When the Army looks to the future, it sees cities. Dense, sprawling, congested cities where criminal and extremist groups flourish almost undetected by authorities, but who can influence the lives of the population while undermining the authority of the state.

And the service is convinced that these "megacities" of 20 million or more people will be the battleground of the future.

The problem from a military strategists' point of view, however, is that no army has ever fought it out in a city of this size. So in thinking through the issue of what to do about the coming age of the megacity, the Army's Capabilities Integration Center (ARCIC) got together with US Army Special Operations Command, the chief of staff's Strategic Studies Group and the UK's Ministry of Defence in February to explore these types of urban operations.

"There is no historical precedent" for these kinds of operations, Brig. Gen. Christopher McPadden, ARCIC's director of concept development and learning directorate, said on Aug. 28. "We really have to figure out the scope and scale of the kind of operations we'll have to participate in."

But "it's not about pouring brigade after brigade into a megacity; they'll just get eaten up," said Col. Kevin Felix, chief of the Future Warfare Division at ARCIC. While there will be many more than the current 24 megacities in the coming years, "there will be some that we care about and some that we don't" depending on economic impact, distance and a range of local factors.

The United Nations estimates that such massive cities will increasingly become part of the worldwide landscape by 2030, when the current global urban population of 3.6 billion will likely hit about 5 billion — meaning that 60 percent of all humans will live in cities.

Looking at numbers such as those, Army Chief of Staff Gen. Ray Odierno's Strategic Studies Group delivered a report to the chief in May claiming that "it is inevitable that at some point the United States Army will be asked to operate in a megacity and currently the Army is ill-prepared to do so."

The team of Army officers and civilian academics continued that "the problems found in megacities (explosive growth rates, vast and growing income disparity and a security environment that is increasingly attractive to the politically dispossessed) are landpower problems. Solutions, therefore, will require boots on the ground."

So in its annual Unified Quest war game, the Army gamed out a scenario in which it would put boots on the ground.

The Army team fought through what it envisions a battle in a massive city would look like around 2030. The impetus for U.S. action was a humanitarian disaster caused in part by the breaking of a dam, which broke down critical parts of the local state apparatus, while armed groups jumped into the fray to further destabilize the situation.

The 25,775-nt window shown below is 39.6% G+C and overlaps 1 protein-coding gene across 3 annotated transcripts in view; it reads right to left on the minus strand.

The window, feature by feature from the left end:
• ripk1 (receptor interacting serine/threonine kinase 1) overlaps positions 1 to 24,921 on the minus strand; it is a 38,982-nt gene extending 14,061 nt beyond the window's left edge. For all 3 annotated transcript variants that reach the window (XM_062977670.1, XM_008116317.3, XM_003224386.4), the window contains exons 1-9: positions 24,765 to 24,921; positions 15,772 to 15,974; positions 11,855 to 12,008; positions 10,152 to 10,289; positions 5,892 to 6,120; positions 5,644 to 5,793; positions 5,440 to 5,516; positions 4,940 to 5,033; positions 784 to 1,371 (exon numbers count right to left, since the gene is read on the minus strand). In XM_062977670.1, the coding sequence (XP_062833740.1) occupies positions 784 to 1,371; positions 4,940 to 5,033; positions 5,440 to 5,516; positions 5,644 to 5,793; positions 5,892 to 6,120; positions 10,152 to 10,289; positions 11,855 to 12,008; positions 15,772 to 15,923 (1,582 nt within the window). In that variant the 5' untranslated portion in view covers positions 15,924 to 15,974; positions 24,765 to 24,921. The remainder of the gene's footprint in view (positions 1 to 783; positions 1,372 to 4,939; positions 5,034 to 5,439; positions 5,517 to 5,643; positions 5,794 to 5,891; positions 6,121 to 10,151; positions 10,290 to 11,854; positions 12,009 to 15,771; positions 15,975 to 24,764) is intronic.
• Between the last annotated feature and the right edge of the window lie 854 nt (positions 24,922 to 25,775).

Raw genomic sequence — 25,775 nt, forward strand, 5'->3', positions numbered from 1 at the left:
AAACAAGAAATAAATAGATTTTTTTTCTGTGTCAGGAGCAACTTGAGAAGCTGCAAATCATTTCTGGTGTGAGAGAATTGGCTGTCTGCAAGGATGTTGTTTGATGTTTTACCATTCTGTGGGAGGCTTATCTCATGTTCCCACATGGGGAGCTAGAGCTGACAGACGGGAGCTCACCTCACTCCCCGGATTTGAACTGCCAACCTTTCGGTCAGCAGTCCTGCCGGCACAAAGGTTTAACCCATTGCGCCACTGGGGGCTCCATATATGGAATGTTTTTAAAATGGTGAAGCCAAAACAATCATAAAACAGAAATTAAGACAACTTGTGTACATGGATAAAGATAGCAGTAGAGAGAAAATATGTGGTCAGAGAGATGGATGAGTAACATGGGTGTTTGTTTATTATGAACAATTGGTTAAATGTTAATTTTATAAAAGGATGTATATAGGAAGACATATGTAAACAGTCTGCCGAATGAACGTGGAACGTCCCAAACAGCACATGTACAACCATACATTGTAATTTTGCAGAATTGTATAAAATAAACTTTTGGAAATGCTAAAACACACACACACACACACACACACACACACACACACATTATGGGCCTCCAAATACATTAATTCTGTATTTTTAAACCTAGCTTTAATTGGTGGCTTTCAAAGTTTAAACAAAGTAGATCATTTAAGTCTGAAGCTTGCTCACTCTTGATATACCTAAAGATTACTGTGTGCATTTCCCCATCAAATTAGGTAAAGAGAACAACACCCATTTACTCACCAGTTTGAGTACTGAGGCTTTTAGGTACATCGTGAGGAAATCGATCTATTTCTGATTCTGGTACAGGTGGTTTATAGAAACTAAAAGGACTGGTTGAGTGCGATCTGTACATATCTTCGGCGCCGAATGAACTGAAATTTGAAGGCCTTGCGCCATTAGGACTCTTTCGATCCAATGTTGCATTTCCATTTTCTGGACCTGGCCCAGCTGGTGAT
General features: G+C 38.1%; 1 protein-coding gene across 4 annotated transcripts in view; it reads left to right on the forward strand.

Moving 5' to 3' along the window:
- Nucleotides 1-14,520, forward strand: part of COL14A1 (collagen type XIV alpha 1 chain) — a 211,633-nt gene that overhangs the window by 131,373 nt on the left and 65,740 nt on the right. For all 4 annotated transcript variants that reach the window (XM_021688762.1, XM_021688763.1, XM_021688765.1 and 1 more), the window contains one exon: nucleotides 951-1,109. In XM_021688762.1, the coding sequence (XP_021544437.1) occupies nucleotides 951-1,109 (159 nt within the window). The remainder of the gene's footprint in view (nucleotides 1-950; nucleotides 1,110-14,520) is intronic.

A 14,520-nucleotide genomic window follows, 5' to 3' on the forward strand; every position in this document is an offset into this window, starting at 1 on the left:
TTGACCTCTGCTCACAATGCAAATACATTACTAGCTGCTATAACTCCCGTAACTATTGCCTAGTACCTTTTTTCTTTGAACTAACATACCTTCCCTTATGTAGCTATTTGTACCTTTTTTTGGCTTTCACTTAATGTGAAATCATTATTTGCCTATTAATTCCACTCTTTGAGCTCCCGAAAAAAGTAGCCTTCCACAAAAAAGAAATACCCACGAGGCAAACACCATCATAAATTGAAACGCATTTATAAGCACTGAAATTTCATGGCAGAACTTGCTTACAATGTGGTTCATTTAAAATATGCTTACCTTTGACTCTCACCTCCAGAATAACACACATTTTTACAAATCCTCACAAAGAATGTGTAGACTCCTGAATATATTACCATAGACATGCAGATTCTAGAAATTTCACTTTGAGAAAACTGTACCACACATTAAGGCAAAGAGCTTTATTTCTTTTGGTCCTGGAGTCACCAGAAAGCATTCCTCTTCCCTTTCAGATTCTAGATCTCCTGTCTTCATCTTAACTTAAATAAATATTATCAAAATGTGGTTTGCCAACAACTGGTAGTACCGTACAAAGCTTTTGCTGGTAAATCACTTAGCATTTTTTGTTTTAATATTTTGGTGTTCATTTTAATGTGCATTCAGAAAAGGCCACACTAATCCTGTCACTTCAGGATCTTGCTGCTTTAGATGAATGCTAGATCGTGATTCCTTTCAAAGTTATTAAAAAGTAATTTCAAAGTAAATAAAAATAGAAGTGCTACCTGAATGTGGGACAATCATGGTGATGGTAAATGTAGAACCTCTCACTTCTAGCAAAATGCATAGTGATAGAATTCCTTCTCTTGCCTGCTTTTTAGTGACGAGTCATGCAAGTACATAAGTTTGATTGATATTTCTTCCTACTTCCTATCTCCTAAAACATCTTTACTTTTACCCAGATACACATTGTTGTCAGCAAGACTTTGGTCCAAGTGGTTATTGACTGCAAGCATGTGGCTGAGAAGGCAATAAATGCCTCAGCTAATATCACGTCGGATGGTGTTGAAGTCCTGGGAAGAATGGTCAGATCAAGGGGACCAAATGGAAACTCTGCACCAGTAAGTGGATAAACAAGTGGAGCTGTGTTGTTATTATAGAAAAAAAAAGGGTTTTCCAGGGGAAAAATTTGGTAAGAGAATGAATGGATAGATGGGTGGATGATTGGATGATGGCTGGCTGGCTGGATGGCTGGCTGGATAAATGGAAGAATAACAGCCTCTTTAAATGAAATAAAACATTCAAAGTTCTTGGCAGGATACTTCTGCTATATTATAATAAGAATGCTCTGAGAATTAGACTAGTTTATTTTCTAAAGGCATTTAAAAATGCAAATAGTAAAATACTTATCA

The Red Team representing these groups did several things to test the players representing the Army, including evading U.S. technological superiority by using anti-access techniques, conducting malware-like and electronic warfare attacks, and "expanding these battlegrounds into other contested spaces like organized crime and politics," said ARCIC chief Lt. Gen. H.R. McMaster.

McMaster said one of the primary aims of the game was to generate ways to "extend the reach of the [infantry] squad so the squad can see and fight over a wider area" than it can now. That tracks with other Odierno initiatives in recent years to make infantry squads more lethal and more autonomous.

McMaster said that by 2030, the Army wants to provide infantry squads "access to aviation and air support and full-motion video, [along with] the ability to overwhelm the enemy during chance contact." One of the key things is the firepower of the squad, particularly "shoulder-fired weapons capabilities, counter-defilade capabilities, as well as flying munitions and combined arms … mobile protected platforms capable of precision firepower."

Army gamers also explored potential directed-energy capabilities that "would allow U.S. to have direct-fire capabilities with significant logistics reduction, and to counter enemy long-range missile capability," McMaster said.

Recent lessons learned in the Israeli fight against Hamas in Gaza and the sweeping advance of the extremist Islamic State group across eastern Syria and northern and western Iraq have also got the Army thinking, and McMaster said there are lessons for the U.S. there, as well.

According to the general, the two fights show that there is only so much that airpower alone can accomplish, and to truly compel an enemy, it takes humans in contact with other humans.

"There's a belief that complex problems can be solved from standoff range," he said. "But what you can do from a standoff distance are mainly punitive things, and positive things that have to be done in this environment have to be done on the ground by human beings, to human beings."

Strikes from the air or from long distances leave "decision making in the hands of the enemy … only on land can you compel an outcome," McMaster insisted.

And it's not only the Army that is convinced these cities represent the battlefields of the future.

In April, the Australian Army released its "Future Land Warfare Report," which came to many of the same conclusions, and voiced the same concerns, as its American partner.

The Australians wrote that in the future, "the environment in which the land force will operate will most likely be the urban littoral.

"The emergence of unregulated cities, or zones of disadvantage where traditional rule of law models do not apply, within otherwise functional cities, provides a potential haven for organized crime, terrorists and insurgents, from which they can organize and launch operations," the analysis concluded.

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